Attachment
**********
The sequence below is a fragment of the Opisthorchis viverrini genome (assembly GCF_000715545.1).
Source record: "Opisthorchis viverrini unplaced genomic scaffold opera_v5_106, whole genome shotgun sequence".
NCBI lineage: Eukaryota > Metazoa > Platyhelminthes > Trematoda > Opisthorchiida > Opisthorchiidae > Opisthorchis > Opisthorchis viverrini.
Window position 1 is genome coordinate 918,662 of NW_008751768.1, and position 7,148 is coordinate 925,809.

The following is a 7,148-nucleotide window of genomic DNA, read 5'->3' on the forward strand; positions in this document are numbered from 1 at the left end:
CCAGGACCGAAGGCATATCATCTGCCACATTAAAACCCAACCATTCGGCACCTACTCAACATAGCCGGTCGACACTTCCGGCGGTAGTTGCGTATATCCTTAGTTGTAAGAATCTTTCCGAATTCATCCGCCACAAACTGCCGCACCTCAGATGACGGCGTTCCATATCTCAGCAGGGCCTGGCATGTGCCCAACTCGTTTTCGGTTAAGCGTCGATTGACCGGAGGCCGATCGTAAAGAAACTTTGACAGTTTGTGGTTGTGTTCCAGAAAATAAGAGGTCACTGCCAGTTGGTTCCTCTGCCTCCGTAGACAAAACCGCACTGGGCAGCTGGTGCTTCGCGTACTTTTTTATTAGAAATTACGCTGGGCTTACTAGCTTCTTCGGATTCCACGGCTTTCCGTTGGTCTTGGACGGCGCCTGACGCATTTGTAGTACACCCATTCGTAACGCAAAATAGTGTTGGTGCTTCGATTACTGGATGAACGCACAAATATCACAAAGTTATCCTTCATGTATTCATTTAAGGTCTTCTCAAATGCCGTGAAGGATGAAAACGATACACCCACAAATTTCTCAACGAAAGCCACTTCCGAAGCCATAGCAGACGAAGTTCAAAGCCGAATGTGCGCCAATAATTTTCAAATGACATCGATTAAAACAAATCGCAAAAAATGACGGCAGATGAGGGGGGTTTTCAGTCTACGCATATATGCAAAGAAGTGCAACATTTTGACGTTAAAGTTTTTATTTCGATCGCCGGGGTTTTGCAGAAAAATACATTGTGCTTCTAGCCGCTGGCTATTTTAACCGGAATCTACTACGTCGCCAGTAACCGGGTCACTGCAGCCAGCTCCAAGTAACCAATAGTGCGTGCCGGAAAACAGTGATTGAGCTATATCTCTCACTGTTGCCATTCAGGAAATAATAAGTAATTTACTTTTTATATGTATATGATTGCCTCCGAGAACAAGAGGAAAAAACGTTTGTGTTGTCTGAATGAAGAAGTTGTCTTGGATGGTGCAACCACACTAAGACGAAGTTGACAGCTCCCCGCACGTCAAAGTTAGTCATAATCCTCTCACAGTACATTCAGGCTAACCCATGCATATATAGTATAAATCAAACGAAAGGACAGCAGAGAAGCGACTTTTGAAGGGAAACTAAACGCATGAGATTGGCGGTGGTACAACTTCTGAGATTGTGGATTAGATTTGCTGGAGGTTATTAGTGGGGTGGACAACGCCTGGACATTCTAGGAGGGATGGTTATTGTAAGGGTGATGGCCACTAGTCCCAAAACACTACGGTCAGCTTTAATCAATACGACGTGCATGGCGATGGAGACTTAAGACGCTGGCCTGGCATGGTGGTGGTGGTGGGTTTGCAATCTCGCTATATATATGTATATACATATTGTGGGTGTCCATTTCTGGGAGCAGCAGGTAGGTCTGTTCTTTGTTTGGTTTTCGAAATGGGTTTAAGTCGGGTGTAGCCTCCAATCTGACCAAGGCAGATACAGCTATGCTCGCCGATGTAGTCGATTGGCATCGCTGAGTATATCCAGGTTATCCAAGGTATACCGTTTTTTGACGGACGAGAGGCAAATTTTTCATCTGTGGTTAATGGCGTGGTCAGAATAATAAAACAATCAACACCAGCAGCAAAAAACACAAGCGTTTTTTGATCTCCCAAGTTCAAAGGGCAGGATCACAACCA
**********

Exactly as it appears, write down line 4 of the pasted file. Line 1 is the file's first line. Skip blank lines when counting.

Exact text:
Window position 1 is genome coordinate 918,662 of NW_008751768.1, and position 7,148 is coordinate 925,809.